The sisters appealed but the Appellate Court upheld the trial court’s decision. First, the Court noted that an order requiring genetic testing is only part of a paternity action. Because the sisters were not seeking to establish paternity, they had no right to petition the trial court to order genetic testing. Rather, the sisters were seeking to contest Kimberly’s claim of heirship. This claim is governed by an Indiana statute that provides for two conditions: 1. the presumed father marries the mother of the child, and 2. the presumed father acknowledges the child to be his own. The burden of proof rests on the child seeking to inherit from the presumed father to prove these conditions. The record was replete with evidence supporting the trial court’s judgment in favor of Kimberly. Lloyd had married Linda, the mother of Kimberly and he had filed two affidavits attesting that he was Kimberly’s natural father. Therefore, the Appellate Court upheld the trial court’s decision to enter judgment in favor of Kimberly.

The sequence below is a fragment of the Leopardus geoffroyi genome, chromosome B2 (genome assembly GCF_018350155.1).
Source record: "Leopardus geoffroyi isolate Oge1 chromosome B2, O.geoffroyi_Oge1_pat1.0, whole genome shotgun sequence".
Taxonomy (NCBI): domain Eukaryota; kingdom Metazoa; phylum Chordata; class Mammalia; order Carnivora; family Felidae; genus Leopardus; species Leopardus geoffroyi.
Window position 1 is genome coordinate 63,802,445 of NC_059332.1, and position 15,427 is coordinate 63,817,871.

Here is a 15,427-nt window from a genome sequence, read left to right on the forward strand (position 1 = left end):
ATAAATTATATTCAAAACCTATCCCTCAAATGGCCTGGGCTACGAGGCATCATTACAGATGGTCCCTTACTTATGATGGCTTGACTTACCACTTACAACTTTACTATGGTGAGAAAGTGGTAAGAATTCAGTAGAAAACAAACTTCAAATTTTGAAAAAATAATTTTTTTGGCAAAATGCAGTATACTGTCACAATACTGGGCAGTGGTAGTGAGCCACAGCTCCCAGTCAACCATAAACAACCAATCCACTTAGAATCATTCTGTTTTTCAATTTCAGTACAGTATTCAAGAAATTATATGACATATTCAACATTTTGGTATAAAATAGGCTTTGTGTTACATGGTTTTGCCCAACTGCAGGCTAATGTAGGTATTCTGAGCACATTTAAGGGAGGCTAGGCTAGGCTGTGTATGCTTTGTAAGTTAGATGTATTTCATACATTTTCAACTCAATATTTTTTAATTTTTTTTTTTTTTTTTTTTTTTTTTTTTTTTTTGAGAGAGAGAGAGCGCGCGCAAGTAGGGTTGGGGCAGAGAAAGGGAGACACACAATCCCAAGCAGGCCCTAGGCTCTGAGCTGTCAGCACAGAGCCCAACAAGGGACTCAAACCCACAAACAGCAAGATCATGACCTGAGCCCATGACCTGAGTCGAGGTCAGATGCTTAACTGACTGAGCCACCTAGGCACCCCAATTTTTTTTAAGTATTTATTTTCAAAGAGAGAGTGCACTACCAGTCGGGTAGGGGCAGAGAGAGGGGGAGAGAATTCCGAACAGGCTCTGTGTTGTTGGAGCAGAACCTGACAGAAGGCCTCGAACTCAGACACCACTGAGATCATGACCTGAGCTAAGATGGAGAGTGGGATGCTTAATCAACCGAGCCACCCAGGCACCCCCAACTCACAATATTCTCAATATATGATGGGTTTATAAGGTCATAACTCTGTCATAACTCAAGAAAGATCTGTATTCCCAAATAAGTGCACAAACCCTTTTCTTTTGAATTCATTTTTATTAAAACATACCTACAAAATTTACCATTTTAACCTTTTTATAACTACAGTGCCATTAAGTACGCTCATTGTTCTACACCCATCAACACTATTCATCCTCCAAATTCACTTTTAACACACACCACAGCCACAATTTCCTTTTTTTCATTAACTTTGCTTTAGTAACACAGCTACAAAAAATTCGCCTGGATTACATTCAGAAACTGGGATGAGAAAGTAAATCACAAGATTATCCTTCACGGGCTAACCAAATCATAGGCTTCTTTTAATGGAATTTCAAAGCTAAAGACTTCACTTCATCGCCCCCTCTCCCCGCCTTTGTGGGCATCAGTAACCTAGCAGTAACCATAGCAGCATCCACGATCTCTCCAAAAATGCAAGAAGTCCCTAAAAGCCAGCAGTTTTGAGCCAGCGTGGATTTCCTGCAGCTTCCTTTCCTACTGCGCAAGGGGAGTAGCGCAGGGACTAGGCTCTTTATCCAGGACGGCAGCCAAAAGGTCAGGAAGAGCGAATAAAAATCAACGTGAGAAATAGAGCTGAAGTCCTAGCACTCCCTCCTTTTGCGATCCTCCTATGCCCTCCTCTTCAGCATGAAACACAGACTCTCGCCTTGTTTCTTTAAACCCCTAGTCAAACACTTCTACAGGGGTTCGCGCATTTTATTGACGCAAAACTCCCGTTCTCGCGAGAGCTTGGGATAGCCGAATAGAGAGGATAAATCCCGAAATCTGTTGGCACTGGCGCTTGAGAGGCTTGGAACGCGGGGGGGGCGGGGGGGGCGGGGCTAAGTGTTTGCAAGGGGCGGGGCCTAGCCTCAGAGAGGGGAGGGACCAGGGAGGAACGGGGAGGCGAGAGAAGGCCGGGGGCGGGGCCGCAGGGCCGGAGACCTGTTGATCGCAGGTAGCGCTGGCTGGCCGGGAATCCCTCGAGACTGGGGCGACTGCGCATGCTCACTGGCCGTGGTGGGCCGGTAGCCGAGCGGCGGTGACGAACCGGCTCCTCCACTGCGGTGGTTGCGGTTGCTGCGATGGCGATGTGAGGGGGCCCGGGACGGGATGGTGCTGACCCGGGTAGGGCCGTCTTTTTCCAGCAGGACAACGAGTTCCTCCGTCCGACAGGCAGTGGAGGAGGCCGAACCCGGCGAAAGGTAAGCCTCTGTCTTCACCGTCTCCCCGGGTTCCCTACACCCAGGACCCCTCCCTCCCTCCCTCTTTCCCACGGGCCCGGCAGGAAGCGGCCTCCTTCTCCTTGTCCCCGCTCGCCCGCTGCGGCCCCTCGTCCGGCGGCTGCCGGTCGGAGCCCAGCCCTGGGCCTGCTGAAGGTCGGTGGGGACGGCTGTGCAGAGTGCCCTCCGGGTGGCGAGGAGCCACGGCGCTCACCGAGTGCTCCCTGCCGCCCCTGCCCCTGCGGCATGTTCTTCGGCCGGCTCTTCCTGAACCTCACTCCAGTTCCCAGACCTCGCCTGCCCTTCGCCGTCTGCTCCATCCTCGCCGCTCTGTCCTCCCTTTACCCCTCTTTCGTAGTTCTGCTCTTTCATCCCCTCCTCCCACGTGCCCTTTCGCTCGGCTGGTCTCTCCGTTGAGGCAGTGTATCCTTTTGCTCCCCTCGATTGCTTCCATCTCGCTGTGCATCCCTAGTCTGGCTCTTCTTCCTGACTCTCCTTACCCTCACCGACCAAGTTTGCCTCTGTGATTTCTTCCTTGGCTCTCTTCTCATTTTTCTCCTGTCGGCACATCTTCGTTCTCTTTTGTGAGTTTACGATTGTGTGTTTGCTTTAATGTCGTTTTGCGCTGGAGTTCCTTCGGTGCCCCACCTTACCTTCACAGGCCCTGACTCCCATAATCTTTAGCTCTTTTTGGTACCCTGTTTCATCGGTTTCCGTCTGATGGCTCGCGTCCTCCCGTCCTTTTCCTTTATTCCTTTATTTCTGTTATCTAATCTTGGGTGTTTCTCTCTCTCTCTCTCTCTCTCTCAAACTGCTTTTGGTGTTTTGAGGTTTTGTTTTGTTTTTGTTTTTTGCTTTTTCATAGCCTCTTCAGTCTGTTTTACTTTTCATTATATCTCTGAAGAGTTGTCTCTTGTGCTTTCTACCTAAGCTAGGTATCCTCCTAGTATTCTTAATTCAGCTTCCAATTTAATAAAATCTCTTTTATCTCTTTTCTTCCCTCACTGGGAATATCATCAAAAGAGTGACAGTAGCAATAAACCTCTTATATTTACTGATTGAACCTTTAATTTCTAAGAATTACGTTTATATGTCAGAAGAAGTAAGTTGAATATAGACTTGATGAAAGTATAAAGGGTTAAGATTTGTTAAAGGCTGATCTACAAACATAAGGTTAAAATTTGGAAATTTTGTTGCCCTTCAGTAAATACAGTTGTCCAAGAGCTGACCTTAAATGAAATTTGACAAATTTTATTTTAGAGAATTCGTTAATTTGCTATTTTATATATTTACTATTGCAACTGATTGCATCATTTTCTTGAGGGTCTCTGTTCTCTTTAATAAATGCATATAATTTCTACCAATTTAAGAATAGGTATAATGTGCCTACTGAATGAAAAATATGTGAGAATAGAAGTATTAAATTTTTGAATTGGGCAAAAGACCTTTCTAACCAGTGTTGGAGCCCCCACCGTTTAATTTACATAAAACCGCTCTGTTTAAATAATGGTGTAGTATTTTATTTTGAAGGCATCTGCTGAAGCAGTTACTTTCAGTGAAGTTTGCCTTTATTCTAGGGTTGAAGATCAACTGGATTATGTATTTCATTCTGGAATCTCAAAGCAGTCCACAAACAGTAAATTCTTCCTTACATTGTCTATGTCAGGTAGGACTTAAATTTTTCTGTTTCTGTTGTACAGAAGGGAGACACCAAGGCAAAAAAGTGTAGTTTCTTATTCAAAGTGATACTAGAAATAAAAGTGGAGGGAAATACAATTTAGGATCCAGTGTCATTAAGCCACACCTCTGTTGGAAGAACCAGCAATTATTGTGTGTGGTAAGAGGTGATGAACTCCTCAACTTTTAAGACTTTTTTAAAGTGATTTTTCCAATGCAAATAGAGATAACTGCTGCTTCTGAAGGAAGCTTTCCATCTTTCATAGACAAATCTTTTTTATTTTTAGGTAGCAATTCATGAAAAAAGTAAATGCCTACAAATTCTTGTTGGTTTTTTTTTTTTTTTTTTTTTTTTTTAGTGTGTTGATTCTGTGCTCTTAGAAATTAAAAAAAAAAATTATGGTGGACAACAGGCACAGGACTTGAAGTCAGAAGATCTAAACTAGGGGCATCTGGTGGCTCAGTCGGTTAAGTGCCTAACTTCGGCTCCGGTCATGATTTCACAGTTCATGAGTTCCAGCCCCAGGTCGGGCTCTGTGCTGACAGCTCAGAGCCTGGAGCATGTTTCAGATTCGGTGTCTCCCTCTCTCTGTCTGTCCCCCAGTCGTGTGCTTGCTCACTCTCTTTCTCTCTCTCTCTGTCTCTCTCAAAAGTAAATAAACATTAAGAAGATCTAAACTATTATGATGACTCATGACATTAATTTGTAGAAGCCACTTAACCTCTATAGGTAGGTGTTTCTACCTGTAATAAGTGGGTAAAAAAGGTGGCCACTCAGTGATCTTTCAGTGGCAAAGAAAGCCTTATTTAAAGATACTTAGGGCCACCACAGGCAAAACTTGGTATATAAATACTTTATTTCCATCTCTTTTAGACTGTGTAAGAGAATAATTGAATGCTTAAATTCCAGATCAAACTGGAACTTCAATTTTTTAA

When a married couple decides to file for the dissolution of their marriage, the assets and property must be divided between the two. In Indiana, the law governs that the trial court will divide the property of the couple in a just and reasonable matter, or follow the premarital agreement if there is one. This property includes assets owned by either spouse before the marriage, acquired by either spouse in his or her own right after the marriage and before the final separation, or acquired by their joint efforts. This “one pot” theory of marital property ensures that all marital assets are subject to the trial court’s power to divide and award. However, the presumption of equal division may be rebutted by a party who presents evidence than an equal division would not be just and reasonable because of the contribution each spouse made to the acquisition of property.